❋ Seemingly godfearing fellows that even drive God away, still borrow holy-looking ways as in a masquerade or show.
Pieces of advice
The art of shepherding folks is seldom talked of openly, but it is Christian, in a nutshell
Where they speak of God on their side, suspect something fishy anyway.
Buddha says the disciple is not to believe him foolishly, but work his own way up, adjusting to his teachings. [Link]
"It takes one to know one." To recognise and really appreaciate noble teachings, you have to be noble yourself. The same applies to art. Artists may recognise and appreciate art a lot without being told. It is a matter of wavelengths.
It may take fishers to understand that it is not good for the fish to be fished. Jesus wanted to fish sick sinners, he said [Mark 2:17].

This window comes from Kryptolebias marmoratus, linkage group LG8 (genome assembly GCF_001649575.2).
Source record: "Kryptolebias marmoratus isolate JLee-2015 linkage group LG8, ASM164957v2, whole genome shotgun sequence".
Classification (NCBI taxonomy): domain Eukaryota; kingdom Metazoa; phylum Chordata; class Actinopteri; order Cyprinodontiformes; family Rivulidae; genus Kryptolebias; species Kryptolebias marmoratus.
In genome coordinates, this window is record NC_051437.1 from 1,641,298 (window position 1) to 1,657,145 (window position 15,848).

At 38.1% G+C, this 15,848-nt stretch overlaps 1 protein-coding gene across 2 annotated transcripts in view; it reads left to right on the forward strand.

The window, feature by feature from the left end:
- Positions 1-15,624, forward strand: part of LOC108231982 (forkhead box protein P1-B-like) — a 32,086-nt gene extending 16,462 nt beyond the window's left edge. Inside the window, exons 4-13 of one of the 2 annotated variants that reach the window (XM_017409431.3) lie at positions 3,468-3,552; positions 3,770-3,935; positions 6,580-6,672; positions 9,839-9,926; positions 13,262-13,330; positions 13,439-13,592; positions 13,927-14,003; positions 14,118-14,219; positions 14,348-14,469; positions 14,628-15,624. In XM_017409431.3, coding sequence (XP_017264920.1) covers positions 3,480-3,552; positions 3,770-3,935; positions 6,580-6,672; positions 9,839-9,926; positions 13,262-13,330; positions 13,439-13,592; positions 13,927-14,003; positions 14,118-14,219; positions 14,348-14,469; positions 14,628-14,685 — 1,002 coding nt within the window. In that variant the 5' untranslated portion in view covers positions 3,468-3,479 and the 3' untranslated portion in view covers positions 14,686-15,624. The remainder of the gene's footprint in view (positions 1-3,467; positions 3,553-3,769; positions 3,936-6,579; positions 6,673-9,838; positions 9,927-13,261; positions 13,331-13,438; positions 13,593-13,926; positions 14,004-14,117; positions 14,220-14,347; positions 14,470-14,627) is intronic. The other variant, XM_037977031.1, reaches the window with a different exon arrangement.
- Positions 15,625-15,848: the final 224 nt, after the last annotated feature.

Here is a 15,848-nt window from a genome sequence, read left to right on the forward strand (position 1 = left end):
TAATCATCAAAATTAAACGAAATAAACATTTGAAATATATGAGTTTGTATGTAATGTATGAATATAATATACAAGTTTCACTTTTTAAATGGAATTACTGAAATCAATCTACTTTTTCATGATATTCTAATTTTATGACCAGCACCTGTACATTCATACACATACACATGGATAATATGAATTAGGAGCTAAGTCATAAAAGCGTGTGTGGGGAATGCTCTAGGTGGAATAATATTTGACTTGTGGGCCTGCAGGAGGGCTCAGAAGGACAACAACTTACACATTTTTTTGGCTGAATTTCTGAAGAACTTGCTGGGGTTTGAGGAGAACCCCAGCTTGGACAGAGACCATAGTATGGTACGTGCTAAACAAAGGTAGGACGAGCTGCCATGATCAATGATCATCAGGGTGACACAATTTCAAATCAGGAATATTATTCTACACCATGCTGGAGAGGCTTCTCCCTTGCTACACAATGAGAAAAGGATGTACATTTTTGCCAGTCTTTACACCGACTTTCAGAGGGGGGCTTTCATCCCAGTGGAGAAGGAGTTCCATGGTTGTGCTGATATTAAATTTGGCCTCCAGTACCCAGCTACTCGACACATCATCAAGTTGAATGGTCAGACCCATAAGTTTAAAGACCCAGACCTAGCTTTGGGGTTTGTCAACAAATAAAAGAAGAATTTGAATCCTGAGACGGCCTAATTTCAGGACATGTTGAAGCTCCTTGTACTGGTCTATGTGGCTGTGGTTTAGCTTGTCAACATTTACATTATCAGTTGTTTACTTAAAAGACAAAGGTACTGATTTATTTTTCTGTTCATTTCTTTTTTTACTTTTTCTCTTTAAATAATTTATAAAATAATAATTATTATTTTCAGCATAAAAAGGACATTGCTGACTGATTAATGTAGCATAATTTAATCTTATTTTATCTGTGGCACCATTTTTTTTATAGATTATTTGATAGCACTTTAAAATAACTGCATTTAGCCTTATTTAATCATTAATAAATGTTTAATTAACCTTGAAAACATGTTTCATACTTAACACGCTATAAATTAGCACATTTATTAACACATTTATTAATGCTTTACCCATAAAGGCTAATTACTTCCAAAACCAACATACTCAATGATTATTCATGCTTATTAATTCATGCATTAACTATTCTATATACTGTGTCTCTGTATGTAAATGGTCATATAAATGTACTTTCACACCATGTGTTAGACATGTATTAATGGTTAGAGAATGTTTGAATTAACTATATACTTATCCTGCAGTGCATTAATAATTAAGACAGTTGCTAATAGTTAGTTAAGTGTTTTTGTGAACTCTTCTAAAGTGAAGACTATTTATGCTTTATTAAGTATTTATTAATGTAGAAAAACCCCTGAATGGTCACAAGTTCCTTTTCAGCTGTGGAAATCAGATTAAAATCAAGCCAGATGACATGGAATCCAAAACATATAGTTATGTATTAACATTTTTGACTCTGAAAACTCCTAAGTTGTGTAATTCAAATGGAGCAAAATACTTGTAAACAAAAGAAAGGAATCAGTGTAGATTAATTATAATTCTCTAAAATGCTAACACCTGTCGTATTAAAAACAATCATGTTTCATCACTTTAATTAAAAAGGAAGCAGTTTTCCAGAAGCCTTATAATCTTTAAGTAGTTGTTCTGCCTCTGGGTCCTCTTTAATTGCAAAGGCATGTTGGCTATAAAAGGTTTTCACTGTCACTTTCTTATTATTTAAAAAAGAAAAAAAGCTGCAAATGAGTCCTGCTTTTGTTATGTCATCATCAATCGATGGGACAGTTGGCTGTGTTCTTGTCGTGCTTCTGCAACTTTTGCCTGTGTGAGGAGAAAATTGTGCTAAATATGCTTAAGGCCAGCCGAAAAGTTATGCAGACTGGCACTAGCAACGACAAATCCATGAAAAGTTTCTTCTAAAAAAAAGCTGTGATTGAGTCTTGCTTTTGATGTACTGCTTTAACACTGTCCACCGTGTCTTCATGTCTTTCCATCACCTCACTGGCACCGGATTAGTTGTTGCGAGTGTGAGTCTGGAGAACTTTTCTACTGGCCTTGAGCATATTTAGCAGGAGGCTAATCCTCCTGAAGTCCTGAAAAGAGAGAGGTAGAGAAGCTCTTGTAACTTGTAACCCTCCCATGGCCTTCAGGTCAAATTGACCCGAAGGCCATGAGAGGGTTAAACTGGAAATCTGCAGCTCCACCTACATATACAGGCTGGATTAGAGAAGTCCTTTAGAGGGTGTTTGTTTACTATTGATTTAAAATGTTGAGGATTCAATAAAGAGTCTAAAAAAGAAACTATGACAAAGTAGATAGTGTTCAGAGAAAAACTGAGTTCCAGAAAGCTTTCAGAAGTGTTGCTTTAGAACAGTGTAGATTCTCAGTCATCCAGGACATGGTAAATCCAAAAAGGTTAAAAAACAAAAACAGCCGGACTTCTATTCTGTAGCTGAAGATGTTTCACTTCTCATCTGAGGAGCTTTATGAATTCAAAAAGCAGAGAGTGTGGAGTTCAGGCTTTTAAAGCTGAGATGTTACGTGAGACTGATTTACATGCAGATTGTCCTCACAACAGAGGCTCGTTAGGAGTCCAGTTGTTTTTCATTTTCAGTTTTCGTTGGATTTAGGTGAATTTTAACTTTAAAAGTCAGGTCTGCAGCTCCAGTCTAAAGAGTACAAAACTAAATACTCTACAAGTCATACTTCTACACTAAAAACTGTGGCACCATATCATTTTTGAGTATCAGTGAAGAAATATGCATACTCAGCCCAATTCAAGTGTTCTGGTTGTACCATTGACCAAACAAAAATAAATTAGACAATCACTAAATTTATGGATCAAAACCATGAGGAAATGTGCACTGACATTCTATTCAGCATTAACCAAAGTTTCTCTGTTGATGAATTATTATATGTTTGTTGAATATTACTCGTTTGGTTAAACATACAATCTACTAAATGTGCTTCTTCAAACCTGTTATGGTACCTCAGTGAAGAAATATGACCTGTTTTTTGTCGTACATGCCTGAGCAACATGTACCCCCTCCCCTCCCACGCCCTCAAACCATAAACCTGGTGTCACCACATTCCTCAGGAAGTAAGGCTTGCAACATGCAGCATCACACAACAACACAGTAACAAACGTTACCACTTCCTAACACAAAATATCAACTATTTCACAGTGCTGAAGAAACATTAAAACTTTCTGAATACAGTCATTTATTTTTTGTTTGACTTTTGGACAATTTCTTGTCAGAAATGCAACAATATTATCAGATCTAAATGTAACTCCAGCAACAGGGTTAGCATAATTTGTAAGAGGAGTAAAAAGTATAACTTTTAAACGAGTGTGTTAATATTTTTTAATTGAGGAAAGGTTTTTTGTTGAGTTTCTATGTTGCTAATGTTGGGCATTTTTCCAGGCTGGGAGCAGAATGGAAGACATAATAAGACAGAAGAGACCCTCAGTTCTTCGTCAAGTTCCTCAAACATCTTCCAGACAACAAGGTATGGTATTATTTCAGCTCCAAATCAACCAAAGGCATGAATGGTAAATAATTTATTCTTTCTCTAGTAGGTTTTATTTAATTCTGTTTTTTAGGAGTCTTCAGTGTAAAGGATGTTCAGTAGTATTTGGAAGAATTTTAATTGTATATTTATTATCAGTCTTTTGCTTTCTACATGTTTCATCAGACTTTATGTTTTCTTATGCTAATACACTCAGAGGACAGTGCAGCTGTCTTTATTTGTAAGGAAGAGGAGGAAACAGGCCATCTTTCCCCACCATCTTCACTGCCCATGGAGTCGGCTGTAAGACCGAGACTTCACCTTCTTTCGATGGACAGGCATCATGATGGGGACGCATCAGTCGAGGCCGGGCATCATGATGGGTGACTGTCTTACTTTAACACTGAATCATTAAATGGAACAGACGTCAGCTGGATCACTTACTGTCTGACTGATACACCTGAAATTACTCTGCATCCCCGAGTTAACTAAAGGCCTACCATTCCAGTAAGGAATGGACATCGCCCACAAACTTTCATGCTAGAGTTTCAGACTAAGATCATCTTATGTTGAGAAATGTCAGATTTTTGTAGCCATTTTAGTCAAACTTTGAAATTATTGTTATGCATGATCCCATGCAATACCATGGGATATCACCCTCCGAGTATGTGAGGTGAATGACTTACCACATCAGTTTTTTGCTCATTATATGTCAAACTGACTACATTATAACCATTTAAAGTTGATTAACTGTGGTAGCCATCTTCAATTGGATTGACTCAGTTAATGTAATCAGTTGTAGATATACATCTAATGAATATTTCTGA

Many make a living out of shearing and slaughtering sheep at some proper time. Accordingly, don't be an "ill sheep" guarded and controlled by good shepherds (bosses), and you may benefit and thrive - or fall victim to others.
Much concern with roles, decor and stiff, formal rules of etiquette, without fun and frivolity, may not bode well.
The character of cultists needs to be strengthened fitly, but the large society is built on corporate greed and sustaining markets these days.
Look at what really takes place as you go about minding your own essential business. You yourself deserve a good share of the fruits of your good labour also.
Do not automatically believe in traditions and authority figures. Compare: [Link].